Differences in somatosensory and motor improvement during temporary functional deafferentation in stroke patients and healthy subjects

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Abstract

Temporary functional deafferentation is of interest to become an additional tool in neurorehabilitative treatments. Temporary functional deafferentation is known to improve sensory and motor outcomes in chronic stroke patients and healthy subjects. The present study soughts to indicate differences in the efficiency of pharmacologically induced temporary functional deafferentation between chronic stroke patients and matched healthy subjects. 46 chronic stroke patients and 20 age- and gender-matched healthy subjects were deafferented on one forearm by an anesthetic cream. Somatosensory performance was assessed using von-Frey Hair testing and Grating orientation task; motor performance was assessed by means of a shape-sorter-drum task.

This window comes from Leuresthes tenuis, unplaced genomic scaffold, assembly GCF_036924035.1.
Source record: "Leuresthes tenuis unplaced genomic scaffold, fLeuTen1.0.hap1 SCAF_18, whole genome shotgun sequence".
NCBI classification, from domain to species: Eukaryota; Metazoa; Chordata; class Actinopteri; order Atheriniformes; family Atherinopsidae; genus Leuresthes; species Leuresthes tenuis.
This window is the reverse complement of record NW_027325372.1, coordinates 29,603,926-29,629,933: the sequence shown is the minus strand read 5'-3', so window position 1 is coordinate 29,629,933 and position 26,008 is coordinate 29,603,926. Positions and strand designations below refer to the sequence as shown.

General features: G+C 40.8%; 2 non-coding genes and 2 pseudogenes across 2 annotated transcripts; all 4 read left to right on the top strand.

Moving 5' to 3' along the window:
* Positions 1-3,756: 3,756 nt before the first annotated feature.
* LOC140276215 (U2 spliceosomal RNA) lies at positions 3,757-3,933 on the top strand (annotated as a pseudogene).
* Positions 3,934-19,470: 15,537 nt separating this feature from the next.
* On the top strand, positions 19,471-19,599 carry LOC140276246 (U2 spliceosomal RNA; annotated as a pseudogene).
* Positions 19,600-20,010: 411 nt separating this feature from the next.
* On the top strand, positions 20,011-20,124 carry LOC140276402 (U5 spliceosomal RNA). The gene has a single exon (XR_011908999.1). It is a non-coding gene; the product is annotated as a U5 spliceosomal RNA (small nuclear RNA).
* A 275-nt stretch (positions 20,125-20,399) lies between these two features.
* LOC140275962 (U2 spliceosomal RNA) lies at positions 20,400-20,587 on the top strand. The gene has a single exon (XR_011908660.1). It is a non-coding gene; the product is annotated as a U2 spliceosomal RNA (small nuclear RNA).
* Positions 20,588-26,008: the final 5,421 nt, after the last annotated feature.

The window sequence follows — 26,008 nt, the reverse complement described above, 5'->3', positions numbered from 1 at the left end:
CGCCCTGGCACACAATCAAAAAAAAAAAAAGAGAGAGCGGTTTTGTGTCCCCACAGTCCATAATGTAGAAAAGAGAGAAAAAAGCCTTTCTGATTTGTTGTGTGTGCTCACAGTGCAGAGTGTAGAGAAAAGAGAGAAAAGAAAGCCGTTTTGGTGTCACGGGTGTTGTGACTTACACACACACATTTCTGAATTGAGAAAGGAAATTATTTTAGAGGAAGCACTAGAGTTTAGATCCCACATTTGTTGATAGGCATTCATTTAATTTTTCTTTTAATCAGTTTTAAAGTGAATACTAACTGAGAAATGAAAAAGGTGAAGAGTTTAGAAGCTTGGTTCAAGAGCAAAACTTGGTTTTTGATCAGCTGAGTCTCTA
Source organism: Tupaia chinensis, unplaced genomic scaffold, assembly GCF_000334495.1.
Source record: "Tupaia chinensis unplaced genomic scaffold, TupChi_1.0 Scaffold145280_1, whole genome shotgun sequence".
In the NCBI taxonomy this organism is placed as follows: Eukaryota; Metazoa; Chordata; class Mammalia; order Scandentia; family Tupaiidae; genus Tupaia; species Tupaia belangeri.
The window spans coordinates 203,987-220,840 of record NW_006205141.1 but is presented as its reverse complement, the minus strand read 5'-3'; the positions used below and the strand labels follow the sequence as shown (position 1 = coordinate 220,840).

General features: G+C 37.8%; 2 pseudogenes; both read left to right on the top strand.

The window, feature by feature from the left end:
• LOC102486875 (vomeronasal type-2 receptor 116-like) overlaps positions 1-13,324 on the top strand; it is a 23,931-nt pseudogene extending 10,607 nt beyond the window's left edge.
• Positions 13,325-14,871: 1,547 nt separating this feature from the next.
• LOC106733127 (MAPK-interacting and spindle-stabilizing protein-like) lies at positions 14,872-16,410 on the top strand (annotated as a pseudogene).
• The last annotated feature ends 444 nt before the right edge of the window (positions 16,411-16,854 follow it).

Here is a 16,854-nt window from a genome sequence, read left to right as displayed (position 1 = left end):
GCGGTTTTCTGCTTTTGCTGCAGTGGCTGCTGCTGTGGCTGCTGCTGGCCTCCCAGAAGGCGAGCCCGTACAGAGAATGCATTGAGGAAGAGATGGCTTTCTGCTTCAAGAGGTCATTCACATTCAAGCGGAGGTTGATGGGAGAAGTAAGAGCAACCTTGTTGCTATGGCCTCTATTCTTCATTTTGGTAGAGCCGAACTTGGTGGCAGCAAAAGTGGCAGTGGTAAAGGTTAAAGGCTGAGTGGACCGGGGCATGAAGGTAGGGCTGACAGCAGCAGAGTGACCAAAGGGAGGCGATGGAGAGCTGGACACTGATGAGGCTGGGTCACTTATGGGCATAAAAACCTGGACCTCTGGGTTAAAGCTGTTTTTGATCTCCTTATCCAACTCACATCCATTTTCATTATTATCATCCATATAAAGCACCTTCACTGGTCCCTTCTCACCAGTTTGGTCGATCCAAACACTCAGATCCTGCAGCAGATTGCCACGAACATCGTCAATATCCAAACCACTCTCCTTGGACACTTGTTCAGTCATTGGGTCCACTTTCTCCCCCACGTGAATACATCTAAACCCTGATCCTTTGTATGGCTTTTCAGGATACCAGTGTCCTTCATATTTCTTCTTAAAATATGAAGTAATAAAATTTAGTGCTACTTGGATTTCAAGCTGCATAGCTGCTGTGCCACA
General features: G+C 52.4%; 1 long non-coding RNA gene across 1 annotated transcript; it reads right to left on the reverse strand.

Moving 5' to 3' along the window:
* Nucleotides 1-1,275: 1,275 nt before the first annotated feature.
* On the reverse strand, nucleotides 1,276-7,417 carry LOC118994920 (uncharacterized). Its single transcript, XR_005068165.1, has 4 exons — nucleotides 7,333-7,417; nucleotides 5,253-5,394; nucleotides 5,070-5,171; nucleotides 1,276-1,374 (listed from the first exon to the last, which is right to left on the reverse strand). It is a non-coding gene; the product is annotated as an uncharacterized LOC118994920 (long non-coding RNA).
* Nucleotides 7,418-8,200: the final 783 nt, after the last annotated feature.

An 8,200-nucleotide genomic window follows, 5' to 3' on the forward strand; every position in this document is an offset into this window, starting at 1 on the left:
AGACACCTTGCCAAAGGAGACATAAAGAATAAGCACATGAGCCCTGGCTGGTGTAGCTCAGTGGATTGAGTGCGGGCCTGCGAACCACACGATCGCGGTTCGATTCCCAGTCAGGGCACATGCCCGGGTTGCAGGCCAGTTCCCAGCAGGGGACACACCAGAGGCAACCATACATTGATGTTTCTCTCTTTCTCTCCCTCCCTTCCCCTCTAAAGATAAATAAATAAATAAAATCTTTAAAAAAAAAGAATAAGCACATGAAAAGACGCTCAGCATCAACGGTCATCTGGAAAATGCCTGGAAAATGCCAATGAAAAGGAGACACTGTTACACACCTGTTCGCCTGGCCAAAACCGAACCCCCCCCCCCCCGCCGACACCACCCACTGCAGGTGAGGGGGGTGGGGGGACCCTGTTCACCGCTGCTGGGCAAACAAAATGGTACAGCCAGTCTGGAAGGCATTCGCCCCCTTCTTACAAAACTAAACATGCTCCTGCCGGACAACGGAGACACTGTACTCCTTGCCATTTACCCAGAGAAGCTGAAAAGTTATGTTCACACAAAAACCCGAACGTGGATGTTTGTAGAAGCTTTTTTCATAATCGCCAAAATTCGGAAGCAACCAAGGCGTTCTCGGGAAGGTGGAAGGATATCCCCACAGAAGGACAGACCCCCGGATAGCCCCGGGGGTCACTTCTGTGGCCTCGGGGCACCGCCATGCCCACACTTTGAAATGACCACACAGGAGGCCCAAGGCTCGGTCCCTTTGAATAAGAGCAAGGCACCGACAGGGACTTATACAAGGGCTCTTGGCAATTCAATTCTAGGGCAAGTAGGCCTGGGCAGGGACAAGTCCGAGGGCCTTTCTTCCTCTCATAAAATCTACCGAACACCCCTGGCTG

Grating orientation task and shape-sorter-drum task were significantly improved during temporary functional deafferentation in stroke patients but not in healthy subjects. Von-Frey Hair testing revealed no improvement of absolute tactile thresholds during temporary functional deafferentation in both groups. Furthermore, the stroke patients showed deficits at baseline measurement in all assessments except the von-Frey Hair test. Temporary functional deafferentation of a forearm by an anesthetic cream results in improvements of motor performance and somatosensory discrimination in stroke patients but not in healthy subjects. Therefore, it is reasonable to test in a next step whether temporary functional deafferentation might become an additional tool in motor rehabilitation of post stroke patients.

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